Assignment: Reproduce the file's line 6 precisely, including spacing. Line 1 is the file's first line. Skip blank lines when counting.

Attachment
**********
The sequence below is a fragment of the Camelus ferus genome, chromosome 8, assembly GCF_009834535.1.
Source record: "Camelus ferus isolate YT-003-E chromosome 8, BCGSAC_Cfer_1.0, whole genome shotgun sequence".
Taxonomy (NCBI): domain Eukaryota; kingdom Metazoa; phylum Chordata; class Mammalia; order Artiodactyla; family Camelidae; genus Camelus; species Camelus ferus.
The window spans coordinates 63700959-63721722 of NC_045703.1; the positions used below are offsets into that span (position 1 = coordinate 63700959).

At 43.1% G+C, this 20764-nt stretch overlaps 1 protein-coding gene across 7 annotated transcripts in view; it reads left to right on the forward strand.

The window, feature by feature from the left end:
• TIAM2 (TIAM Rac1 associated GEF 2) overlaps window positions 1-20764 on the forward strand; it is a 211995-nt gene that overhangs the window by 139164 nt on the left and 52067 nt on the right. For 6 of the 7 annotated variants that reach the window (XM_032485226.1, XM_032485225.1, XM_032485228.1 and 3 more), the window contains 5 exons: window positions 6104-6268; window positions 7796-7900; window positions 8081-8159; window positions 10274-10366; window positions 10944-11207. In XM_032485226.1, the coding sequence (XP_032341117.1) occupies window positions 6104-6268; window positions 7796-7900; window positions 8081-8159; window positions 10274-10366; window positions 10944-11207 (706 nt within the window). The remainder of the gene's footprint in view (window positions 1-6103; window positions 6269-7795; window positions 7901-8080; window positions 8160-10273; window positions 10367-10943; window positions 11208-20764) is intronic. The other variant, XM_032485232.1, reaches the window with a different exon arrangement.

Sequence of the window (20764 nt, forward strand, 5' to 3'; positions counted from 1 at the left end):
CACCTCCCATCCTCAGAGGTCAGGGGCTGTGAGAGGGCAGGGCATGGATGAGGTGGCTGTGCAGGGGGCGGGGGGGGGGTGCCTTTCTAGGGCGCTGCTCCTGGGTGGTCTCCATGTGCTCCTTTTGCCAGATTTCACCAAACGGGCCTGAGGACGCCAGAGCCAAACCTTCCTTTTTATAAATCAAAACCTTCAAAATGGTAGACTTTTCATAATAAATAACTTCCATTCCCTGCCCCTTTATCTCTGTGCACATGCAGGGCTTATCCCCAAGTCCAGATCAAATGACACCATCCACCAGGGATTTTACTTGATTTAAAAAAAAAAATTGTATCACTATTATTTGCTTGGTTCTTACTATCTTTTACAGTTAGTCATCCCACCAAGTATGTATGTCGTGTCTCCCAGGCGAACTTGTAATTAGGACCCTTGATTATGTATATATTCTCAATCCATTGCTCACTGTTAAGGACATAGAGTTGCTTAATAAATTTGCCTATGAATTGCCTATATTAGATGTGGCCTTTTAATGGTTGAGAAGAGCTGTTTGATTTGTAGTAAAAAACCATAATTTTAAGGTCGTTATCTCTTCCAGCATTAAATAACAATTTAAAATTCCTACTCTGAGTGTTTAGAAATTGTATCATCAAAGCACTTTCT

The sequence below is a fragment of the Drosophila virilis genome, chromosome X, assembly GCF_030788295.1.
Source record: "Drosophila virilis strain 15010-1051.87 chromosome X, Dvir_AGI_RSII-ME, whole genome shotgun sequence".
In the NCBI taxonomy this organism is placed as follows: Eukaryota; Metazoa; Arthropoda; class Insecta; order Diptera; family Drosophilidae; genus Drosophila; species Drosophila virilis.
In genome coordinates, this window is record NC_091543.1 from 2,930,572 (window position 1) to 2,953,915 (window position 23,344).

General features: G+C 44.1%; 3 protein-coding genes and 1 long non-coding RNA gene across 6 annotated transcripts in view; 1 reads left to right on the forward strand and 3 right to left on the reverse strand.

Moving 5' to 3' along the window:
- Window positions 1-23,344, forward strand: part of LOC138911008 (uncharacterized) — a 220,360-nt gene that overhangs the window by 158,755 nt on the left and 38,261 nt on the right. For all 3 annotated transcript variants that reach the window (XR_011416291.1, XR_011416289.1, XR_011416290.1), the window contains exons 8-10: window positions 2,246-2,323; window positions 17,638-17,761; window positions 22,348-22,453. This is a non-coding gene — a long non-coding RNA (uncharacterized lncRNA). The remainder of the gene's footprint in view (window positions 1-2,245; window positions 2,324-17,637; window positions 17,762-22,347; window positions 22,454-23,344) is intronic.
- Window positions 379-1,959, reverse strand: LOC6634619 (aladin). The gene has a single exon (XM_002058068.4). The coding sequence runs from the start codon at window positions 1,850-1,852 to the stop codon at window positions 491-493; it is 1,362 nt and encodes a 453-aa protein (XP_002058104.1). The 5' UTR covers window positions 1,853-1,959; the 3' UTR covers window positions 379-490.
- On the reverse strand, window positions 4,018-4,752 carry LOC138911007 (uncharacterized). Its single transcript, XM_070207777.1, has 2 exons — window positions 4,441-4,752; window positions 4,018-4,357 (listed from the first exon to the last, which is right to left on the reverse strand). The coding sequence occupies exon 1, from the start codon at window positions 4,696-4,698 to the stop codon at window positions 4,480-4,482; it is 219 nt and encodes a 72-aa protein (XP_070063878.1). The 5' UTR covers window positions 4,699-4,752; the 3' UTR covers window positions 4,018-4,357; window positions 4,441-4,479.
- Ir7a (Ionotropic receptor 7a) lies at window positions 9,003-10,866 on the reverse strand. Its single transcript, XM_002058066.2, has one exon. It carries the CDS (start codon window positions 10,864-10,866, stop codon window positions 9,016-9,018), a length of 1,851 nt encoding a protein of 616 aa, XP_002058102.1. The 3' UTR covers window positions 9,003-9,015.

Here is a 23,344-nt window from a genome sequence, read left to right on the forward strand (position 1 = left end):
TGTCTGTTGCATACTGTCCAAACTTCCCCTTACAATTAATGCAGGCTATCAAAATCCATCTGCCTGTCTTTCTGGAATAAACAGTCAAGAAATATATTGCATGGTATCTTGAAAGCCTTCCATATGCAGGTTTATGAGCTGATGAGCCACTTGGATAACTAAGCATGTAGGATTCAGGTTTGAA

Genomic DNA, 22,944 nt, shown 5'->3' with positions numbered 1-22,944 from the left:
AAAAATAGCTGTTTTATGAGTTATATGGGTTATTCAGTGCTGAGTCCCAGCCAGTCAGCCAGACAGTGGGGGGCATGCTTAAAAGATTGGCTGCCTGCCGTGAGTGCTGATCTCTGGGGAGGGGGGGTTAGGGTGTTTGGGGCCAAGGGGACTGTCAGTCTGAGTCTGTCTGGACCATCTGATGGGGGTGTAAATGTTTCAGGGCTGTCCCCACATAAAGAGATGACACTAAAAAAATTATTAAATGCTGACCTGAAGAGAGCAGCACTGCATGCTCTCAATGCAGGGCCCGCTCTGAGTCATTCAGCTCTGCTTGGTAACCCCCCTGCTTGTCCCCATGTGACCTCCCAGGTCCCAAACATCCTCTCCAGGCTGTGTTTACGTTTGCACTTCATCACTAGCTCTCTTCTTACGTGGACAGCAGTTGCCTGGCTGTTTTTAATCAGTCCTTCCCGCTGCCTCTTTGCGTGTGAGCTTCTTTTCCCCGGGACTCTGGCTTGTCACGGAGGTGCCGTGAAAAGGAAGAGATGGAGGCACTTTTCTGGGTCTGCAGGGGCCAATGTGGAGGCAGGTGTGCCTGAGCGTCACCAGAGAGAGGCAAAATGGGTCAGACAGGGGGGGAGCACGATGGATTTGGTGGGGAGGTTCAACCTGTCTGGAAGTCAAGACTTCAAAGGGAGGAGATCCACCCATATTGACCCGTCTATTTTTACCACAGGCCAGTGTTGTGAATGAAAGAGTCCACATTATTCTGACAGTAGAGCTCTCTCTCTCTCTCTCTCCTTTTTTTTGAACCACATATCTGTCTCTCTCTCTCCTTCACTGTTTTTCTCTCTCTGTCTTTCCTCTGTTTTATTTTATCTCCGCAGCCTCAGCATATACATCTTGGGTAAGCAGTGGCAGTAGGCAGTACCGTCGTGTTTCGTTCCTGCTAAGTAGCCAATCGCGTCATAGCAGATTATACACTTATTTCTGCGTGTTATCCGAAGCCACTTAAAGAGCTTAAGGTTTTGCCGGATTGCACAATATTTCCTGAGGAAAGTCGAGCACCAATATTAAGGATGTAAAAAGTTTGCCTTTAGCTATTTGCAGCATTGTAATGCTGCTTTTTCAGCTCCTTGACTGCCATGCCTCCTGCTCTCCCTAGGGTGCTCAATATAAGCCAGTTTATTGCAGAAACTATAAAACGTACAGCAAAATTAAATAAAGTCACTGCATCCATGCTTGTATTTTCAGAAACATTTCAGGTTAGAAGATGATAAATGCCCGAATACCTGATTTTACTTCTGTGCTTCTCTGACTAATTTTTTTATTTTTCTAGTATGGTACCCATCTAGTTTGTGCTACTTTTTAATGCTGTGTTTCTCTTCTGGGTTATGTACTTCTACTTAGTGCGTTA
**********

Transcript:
The window, feature by feature from the left end: